Members will be greatly saddened to learn of the death, on 25 April 2005, of Dr Colin Toothill, former Senior Lecturer in the Department of Chemical Pathology.
Born in 1928, Colin Toothill began his working life as a laboratory assistant with a firm of wool combers and worsted spinners. Promoted to works chemist in 1950, he remained with the company until the end of 1956. During this period, he obtained his first degree, an external London BSc in Chemistry, the result of part-time and evening study at Bradford Technical College. A brief foray into school teaching at North Manchester Grammar School for Boys ended with his decision to read for an MSc (later upgraded to a PhD) in the Department of Biochemistry at Leeds, where he quickly made his mark as a research student of a very high order.
He successfully applied for a post of Demonstrator in the Department of Chemical Pathology, taking up the appointment in December 1960, was awarded his doctorate, for a thesis on the metabolism of pathogenic fungi, in the following year, and was promoted to Lecturer in 1962. In 1971 he was made a Fellow of the Royal Society of Chemistry, and was promoted to Senior Lecturer in 1972.
During the course of a career of over thirty years in the Department, Colin Toothill dedicated himself to teaching, research and NHS service work, to the wider profession of Clinical Biochemistry and to University matters. For much of this time, the Department of Chemical Pathology was responsible for providing a diagnostic biochemical service for patients at the Leeds General Infirmary; its staff worked closely with clinicians to ensure optimal use of investigations and to widen the appreciation of the biochemical bases of disease.
Writing later in the University Review, Dr Toothill's friend and colleague, Dr Bob Oakey, observed that Colin Toothill accepted this challenge wholeheartedly and forged significant relationships of lasting value to patients. Biochemical problems encountered in such work inevitably laid the ground for further investigation. In this way Colin Toothill developed important research programmes in inherited metabolic diseases including phenylketonuria and the porphyrias which led to interests in biochemical haematology and from there to the toxic effects of metals such as lead and aluminiumInterests in toxic metals made him an appropriate choice to direct the Leeds Supraregional Trace Element Laboratory.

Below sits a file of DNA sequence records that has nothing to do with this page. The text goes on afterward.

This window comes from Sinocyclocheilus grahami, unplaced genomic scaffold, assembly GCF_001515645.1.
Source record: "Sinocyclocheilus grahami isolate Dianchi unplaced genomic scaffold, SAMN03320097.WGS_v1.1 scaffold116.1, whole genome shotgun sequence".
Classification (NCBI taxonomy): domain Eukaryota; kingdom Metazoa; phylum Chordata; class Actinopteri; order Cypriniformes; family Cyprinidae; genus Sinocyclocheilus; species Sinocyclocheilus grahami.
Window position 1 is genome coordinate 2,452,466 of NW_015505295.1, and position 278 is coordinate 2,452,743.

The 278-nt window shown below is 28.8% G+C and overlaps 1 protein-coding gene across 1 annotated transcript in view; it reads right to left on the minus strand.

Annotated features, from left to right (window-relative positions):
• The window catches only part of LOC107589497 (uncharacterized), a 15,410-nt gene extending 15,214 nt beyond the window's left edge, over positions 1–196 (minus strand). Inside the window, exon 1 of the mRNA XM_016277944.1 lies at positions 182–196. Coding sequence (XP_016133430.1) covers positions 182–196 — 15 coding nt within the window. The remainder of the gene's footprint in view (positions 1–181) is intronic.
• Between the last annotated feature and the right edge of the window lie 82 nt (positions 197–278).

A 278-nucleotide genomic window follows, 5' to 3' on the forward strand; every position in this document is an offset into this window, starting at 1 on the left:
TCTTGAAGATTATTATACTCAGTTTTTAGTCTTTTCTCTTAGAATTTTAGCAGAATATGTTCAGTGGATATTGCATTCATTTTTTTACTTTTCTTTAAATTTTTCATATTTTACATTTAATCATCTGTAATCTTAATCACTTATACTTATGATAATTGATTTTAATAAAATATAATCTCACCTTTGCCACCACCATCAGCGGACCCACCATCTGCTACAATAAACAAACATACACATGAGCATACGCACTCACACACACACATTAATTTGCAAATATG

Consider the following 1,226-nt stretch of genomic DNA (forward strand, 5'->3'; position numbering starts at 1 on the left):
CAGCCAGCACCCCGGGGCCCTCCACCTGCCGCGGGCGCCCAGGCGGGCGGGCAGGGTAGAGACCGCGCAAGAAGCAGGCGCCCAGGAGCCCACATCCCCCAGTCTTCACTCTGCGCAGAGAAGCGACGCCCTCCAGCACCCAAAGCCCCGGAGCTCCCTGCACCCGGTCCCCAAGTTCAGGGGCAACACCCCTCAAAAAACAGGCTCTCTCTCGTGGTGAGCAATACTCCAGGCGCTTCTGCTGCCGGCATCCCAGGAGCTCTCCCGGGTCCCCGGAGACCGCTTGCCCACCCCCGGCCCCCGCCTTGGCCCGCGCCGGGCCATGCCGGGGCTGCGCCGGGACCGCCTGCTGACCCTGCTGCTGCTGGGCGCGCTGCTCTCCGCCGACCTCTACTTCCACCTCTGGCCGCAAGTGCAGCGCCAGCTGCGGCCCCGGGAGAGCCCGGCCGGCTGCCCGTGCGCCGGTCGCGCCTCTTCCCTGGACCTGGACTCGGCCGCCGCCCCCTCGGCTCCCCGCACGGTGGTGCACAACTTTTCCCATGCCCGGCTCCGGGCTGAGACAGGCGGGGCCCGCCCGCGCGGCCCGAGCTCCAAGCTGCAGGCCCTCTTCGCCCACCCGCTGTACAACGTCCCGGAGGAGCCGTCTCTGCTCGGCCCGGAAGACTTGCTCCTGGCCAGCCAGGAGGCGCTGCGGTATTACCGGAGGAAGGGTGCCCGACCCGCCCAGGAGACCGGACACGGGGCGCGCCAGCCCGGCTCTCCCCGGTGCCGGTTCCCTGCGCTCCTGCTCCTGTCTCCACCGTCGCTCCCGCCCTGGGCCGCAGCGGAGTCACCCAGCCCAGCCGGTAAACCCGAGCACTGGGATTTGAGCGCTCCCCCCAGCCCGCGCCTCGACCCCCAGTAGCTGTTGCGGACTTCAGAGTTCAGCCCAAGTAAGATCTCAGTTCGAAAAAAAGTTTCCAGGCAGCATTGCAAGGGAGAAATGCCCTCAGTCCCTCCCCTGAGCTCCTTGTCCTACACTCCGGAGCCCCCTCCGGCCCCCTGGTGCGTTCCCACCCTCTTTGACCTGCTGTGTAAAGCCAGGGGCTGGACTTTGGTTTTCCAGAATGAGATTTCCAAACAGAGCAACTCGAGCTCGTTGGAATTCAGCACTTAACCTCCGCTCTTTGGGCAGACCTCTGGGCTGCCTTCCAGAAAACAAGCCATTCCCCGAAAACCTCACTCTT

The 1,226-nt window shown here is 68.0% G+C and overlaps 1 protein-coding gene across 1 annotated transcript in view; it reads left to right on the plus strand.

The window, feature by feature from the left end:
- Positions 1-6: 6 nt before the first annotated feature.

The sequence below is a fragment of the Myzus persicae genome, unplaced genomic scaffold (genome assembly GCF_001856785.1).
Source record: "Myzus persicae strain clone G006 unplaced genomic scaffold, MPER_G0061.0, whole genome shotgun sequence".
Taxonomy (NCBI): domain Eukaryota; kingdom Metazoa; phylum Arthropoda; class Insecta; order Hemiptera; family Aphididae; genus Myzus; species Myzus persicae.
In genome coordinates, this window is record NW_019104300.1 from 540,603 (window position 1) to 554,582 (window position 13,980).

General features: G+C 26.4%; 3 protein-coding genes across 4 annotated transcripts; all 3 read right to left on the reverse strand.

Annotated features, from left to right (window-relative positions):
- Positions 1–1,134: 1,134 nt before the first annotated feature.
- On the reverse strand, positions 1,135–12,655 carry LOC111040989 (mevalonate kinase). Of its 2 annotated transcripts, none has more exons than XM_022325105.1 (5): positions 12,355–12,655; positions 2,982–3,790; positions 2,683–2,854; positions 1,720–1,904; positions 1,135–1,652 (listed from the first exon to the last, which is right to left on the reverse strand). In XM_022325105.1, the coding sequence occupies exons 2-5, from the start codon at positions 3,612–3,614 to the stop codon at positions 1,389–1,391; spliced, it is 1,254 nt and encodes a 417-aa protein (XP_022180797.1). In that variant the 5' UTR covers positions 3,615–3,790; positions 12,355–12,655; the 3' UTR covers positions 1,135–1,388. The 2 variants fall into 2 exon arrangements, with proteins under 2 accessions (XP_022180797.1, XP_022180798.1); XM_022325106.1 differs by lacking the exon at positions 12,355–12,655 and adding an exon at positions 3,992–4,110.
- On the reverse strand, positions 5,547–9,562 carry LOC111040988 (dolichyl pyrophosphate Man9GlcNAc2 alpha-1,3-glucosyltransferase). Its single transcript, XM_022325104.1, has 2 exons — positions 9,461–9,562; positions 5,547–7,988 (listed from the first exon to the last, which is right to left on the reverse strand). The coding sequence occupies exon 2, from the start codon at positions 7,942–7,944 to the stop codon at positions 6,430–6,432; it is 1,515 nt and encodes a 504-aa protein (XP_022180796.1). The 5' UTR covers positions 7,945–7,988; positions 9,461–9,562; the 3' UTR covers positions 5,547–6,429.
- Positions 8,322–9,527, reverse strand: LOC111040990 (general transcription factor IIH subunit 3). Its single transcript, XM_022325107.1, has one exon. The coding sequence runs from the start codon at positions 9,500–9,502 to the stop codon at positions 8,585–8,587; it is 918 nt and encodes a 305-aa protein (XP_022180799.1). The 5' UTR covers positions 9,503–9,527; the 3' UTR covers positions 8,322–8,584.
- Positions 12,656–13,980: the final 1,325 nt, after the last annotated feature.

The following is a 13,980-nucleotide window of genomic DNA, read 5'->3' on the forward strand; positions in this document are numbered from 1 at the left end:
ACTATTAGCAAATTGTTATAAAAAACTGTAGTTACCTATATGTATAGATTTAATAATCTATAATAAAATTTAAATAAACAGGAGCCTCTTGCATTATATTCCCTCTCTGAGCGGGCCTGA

His research received support from the Medical Research Council, the Yorkshire Regional Health Authority and the Health and Safety Executive, and he made important contributions to publications in a range of journals, including Clinica Chimica Acta, the British Journal of Anaesthesia, Gut and Developmental Medicine and Child Neurology.
Colin Toothill taught both medical and science students enthusiastically and effectively. These qualities were amply demonstrated in the series of visits he made to the University of Ghana from 1971 onwards, where his contributions to courses in Biochemistry and Chemical Pathology attracted high praise. In his home Department, he was a staunch supporter of the development of MSc courses for northern-based Biochemists and for overseas graduates. On his initiative a Postgraduate Diploma was also introduced. When Professor Roy Stitch died unexpectedly at the end of 1985, Dr Toothill became Acting Head of Department until August 1987. One of his many strengths was in developing and maintaining excellent working relationships with colleagues in many other departments in the Faculty of Medicine.
A measure of the esteem in which he was held by his peers was the frequency of his election as one of the Facultys representatives on Senate, on which he served almost uninterruptedly from 1978 until 1991. He also served as an elected member of the Council; on a broad spectrum of committees, including those concerned with overseas students, public relations and Masterships; and as the Universitys representative on the Governing Body of Rishworth School. Externally, he held office as Treasurer and Meetings Secretary of the Association of Clinical Biochemists, and was an elected member of the Associations national Council. In recognition of his distinguished contributions to his discipline, Dr Toothill was awarded Fellowship of the Royal College of Pathologists in 1988.
Colin Toothill retired from his post in Chemical Pathology in September 1993. In retirement, he continued to make an active and valued contribution to the work of the University, as Sciences Co-ordinator at the Office of Part-time Education. In this post, which he held up to his death, Colin's professional standing and many contacts across the University made him an effective champion of part-time provision for sciences, and his personal qualities made him a loved and respected colleague. Retirement also offered him the opportunity to pursue his interest in the history of medicine, through the Yorkshire Medical and Dental History Society; at different times, he held all the offices in the Society and became its Chairman in 2003-04.
Dr Toothill is survived by his son, Chris.